Dylan Neuwirth: Yes, this is this idea. I'm pretty sure it reads like a tweet-length thought, since that's where I spend most of my digital time. I also follow a fair amount of people no one has ever heard of who trade these kinds of thoughts. Within the beautiful limitation of 140 characters we can convey the most perfect idea without the trappings of aesthetics or decoration or the diminutive garbage of class diluting the concepts beyond recognition. Only the pure idea. Read more »
Head, a new exhibition at BOSI Contemporary, orbits eccentrically around the notion of the human head as an avatar for the human condition. Curators D. Dominick Lombardi and Robert Curcio have gathered 36 idiosyncratic examples of the head as social signifier, troubled mask, and dream-like presence. The eleven artists represented here unsettle us with their evocations of head as the repository of the psyche which demands to make itself known. Read more »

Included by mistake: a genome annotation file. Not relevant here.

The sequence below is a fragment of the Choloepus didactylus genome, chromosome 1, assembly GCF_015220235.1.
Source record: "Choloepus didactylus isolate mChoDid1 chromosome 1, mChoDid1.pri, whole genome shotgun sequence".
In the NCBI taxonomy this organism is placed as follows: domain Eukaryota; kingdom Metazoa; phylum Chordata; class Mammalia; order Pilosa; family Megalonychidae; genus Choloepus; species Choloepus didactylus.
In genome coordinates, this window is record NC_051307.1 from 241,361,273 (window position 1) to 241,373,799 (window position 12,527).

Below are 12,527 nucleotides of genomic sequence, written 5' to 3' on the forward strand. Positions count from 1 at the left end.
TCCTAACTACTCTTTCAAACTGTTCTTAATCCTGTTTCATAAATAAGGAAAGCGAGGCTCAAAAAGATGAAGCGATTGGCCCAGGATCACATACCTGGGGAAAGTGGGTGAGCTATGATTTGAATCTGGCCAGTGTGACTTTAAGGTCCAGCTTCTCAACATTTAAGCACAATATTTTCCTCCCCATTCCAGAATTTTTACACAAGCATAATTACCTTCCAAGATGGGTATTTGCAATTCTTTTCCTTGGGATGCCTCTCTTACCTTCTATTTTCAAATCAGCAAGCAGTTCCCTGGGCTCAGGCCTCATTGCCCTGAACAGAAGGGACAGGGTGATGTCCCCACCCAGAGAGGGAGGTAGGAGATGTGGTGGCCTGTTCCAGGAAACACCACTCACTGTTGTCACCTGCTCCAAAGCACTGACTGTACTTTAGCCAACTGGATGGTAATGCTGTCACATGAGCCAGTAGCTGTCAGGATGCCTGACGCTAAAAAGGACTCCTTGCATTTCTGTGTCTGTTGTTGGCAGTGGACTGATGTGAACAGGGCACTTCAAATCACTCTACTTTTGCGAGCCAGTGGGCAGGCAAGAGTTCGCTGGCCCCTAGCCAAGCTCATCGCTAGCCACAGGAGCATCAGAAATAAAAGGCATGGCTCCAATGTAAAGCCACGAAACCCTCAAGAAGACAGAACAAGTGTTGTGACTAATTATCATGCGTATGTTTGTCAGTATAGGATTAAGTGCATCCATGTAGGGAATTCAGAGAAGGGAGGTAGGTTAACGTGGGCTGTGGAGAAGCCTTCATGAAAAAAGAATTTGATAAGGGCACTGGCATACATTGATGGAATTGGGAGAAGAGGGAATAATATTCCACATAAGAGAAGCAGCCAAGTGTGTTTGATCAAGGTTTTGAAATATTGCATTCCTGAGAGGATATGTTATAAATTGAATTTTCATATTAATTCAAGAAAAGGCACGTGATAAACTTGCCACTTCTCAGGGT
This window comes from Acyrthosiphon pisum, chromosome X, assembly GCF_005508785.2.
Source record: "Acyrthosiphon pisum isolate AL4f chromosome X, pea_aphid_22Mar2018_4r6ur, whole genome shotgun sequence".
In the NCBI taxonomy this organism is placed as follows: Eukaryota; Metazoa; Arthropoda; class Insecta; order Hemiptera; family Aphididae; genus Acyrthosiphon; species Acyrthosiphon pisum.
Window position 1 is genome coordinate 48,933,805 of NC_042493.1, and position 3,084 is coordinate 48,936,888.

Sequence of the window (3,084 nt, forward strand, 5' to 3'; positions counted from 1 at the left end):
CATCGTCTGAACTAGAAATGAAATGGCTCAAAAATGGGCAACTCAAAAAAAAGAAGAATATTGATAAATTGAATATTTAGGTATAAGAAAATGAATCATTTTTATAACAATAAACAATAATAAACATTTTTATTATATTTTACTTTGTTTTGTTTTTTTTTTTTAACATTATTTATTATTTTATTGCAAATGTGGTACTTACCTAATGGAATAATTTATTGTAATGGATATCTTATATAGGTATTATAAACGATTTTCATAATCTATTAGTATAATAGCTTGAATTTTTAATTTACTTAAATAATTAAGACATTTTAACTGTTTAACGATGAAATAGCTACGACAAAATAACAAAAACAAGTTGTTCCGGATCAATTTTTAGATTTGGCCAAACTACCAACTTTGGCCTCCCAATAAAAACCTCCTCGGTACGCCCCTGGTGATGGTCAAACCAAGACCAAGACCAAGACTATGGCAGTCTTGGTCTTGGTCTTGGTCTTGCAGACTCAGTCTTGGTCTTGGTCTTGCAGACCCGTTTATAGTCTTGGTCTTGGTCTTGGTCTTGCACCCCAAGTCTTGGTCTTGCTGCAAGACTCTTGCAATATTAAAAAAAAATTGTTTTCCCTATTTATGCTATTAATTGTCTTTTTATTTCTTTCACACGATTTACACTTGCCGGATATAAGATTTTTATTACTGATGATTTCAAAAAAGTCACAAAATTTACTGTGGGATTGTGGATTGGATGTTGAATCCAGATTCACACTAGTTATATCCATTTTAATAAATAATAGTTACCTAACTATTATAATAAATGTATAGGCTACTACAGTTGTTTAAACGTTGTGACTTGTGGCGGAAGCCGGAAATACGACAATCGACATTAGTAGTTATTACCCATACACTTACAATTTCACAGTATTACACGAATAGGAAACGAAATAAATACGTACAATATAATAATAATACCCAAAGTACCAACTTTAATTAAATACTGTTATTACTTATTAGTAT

James Franco is finishing a joke. "Natalie Wood…get it? What kind of wood doesn't float?" Everyone is very hung over this morning, but fortunately Franco sent his Maybach Landaulet and driver to whisk us to Chlamydia, the new Bobby Flay café in Chelsea, where we are drinking revivifying Bellinis and an assortment of other smart cocktails with Vito Schnabel, Slavoj Žižek, Natalie Portman (or possibly Keira Knightley, or Keira Knightley's body double), Sasha Grey, Heath Ledger, Michael Lee Nirenberg, Lena Dunham, Chloë Sevigny, and a Thai/Puerto Rican pre-op transsexual Franco introduces as "Pinball." Read more »